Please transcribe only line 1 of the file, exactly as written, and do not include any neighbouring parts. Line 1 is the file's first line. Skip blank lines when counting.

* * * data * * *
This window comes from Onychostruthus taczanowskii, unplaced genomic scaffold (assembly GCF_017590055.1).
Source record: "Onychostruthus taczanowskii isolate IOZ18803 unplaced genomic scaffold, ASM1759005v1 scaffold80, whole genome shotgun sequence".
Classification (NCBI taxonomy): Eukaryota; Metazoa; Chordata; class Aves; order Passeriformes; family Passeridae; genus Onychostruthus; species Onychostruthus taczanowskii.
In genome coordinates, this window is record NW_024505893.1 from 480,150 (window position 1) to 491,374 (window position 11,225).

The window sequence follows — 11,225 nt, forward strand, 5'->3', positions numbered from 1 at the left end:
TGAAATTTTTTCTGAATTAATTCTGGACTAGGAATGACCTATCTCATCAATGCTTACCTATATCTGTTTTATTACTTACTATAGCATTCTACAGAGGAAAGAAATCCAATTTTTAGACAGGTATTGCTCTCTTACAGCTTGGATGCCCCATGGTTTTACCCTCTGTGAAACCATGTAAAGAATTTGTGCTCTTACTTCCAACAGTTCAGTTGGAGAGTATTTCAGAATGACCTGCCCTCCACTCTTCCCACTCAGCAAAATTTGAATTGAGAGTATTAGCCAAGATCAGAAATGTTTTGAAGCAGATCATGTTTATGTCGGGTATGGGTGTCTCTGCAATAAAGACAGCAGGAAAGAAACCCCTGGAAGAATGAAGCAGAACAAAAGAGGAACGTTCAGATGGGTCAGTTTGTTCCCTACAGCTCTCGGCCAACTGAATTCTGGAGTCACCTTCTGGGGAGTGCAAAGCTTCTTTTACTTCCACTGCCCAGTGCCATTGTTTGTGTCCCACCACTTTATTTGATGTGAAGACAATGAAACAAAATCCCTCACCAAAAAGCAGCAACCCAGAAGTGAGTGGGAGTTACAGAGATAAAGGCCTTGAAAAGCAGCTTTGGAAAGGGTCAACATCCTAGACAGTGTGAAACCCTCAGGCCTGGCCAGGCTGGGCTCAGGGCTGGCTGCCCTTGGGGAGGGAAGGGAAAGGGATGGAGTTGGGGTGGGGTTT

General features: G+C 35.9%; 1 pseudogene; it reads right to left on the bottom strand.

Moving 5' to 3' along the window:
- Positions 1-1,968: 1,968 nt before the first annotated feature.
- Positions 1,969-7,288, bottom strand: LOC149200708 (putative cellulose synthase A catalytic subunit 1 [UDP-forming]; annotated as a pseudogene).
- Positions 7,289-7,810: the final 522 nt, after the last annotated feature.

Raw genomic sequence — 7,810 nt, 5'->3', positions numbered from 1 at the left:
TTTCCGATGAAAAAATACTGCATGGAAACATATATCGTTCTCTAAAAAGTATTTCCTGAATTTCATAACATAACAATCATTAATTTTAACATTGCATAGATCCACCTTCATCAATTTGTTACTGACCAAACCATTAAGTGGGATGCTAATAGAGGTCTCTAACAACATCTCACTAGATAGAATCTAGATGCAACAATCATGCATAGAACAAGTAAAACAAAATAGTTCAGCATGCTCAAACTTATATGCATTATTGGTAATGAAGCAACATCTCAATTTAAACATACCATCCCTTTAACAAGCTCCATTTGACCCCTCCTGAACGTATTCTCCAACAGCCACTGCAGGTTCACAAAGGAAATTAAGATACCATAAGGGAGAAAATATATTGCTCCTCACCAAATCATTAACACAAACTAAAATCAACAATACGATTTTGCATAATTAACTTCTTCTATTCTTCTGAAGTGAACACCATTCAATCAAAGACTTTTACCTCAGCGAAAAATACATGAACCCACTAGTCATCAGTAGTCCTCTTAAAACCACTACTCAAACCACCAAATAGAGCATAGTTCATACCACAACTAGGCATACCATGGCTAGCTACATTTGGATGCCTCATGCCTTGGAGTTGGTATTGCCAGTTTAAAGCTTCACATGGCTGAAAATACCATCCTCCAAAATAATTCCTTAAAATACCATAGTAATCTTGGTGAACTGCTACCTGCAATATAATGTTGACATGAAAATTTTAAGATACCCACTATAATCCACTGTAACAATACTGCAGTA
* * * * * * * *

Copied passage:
This window comes from Onychostruthus taczanowskii, unplaced genomic scaffold (assembly GCF_017590055.1).